General George Washington's Campaigns of 1776
In March 1776 General Washington ended the British siege of Boston, and quickly moved to face General Howe in New York. New York offered the opportunity for the British to separate the northern and southern Colonies. Also, control of New York would place the strategic Hudson River under the control of the British. As a result, Washington knew victory in New York would be essential for the survival of the American cause.
Washington first faced the army of Howe in the Battle of Long Island, 27 August 1776. At this battle, Howe was able to turn the American left flank and inflict severe casualties, nearly capturing Washington's entire army. Troubled by these developments, Washington nonetheless continued his efforts in New York. He occupied Harlem Heights and upriver he ordered the construction of Fort Washington and Fort Lee, positioned on opposite sides of the Hudson River.
Howe moved to envelop Washington's army at Harlem Heights and forced the rebels to abandon their position there, 16 September 1776. Next, he faced Washington at White Plains October 28, forcing the American army to withdraw northward to North Castle. At that point, Howe turned away from his pursuit of Washington to capture Fort Washington on November 16 and Fort Lee on November 20, eliminating their threat to British control of the Hudson.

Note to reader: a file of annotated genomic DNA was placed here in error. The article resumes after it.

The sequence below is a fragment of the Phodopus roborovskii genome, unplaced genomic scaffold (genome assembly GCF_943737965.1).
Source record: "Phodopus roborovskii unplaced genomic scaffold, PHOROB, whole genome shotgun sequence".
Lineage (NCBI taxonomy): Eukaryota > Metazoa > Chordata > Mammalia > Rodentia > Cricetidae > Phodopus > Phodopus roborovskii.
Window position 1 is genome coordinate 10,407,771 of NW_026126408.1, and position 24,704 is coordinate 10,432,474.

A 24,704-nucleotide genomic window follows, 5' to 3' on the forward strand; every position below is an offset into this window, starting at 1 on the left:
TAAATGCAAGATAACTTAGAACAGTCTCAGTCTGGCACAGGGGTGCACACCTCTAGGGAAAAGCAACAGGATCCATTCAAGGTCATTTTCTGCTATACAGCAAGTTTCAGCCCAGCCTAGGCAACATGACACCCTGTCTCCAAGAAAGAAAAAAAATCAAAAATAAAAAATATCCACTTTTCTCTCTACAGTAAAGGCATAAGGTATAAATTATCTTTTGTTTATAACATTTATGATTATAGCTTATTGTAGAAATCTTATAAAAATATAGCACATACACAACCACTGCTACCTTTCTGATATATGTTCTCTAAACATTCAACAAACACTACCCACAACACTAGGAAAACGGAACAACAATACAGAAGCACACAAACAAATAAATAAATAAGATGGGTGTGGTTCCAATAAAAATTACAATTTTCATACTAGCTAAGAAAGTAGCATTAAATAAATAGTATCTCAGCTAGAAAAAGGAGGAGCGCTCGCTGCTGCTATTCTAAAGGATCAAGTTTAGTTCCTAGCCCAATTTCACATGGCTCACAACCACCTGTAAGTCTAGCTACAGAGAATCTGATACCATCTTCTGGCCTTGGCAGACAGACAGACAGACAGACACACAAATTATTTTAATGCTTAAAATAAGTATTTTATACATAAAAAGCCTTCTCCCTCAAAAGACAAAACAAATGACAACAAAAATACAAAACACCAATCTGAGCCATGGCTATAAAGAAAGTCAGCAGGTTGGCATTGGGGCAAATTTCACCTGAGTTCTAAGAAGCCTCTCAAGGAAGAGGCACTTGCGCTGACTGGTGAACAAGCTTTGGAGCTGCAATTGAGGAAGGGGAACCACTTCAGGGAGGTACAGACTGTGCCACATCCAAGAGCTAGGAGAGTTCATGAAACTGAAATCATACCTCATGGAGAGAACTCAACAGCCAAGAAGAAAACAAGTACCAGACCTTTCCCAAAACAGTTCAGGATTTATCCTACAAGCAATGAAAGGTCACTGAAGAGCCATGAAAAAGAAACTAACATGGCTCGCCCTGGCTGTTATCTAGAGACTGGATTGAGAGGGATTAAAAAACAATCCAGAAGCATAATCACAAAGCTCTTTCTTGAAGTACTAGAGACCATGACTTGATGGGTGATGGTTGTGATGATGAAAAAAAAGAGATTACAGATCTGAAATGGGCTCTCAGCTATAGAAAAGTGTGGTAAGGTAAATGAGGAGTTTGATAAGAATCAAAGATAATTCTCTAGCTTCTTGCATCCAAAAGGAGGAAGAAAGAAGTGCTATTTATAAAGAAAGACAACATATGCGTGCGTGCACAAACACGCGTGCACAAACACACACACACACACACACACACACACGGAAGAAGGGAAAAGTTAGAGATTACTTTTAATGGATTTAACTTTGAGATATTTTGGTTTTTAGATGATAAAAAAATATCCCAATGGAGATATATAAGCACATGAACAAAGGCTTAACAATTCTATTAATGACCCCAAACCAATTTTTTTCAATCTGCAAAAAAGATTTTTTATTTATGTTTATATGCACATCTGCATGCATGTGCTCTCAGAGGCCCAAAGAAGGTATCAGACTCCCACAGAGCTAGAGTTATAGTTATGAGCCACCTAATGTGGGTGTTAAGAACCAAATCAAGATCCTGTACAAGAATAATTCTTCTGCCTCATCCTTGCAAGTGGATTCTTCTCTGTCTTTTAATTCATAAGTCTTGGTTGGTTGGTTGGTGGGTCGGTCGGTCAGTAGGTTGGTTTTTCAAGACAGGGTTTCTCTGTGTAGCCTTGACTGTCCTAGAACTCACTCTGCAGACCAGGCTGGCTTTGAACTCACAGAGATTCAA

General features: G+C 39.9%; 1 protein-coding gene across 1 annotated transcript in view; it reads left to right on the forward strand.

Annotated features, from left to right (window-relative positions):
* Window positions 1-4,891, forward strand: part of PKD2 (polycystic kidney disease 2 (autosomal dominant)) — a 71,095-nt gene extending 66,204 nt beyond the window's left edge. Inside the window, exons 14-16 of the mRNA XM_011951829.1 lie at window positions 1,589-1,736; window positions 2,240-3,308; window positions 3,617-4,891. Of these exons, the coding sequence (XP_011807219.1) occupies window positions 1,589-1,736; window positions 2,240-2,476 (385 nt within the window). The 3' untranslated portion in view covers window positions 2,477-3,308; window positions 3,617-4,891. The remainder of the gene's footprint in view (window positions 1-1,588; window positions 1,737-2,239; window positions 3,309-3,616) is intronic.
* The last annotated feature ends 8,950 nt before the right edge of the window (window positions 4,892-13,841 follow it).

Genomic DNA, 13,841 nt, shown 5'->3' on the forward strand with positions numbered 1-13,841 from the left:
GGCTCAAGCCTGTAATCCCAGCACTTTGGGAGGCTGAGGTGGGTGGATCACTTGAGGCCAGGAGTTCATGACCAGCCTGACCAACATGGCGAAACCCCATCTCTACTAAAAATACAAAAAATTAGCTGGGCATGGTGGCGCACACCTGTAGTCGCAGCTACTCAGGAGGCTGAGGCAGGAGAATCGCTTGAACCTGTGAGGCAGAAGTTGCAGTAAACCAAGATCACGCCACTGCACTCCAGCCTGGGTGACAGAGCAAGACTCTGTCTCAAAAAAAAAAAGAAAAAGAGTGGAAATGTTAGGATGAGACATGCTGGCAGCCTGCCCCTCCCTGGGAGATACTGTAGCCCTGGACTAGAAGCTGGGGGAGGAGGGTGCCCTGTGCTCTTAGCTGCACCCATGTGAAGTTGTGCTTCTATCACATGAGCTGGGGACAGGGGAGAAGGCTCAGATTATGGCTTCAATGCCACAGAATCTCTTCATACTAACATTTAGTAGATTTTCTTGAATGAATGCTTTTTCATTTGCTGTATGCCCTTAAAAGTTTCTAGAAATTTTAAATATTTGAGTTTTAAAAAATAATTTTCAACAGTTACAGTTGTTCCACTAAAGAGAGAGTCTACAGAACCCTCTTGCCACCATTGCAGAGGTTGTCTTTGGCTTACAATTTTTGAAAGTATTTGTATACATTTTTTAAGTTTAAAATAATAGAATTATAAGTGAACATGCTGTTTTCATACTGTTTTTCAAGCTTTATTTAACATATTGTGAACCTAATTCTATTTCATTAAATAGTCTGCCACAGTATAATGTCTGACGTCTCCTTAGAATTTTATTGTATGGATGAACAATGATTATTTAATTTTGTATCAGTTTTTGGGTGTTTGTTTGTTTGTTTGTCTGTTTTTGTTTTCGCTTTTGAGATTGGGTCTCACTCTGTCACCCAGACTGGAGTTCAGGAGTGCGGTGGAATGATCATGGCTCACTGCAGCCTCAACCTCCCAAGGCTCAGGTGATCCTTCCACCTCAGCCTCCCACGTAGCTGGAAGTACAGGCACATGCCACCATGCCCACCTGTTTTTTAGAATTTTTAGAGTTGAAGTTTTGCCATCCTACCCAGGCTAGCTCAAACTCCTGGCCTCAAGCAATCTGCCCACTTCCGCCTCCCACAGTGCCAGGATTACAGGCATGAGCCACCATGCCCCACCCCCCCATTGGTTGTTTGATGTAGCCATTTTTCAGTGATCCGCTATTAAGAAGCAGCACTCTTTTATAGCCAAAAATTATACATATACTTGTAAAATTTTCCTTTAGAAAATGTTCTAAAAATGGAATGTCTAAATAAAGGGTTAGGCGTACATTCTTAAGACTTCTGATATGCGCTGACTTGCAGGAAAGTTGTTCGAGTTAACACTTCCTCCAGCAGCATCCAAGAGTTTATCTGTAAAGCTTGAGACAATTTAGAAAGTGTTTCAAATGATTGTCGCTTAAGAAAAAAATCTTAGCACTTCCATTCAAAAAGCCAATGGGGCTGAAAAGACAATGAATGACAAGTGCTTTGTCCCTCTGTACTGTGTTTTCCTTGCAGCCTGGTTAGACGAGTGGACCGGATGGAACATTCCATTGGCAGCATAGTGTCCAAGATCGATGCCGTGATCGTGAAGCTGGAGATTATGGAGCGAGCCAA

Having failed repeatedly in his efforts to deny New York to Howe, Washington removed his battle-weary forces from the area. He moved southward through New Jersey, crossing the Delaware River to settle in Pennsylvania in December of 1776. This set the stage for his successful "Christmas Campaign" of 1776.
General Washington led the patriots through two motivational victories in a campaign described by historians as the "Christmas Campaign." Washington attacked the British first at Trenton and then at Princeton in order to seize the offensive after losing his hold on New York in the previous year.
Using shrewd judgement, Washington decided to attack the Hessians camped in Trenton on Christmas Day, 1776. He ordered his troops to cross the Delaware River in three columns and take the enemy by surprise. Upon his discovery that the crossing had wet their gunpowder, he ordered the patriots to fix bayonets and they took Trenton at bayonet point. The Americans captured Trenton in little more than an hour of battle, with only minor casualties.
Realizing the danger of remaining in Trenton, Washington secured the weapons and prisoners captured and recrossed the Delaware River to return to the safety of Pennsylvania. Upon learning that the British had abandoned Trenton for a safer position in Princeton, Washington took the offensive again. This time, he moved into Trenton and the British closed with the Americans hoping to destroy Washington's weakened army. Washington used their deployment to Trenton to his advantage by ordering a detachment of men to delay the British army while the American army maneuvered around them to attack Princeton. In doing this, Washington faced the smaller British element in Princeton and briefly took it from British control before retiring for the winter in Morristown.
Although he never intended to maintain control of either town taken in the campaign, Washington's actions in this campaign bolstered the morale of his demoralized army. As a result, he had bought some more time with his "part-time" soldiers by motivating many to renew their enlistments.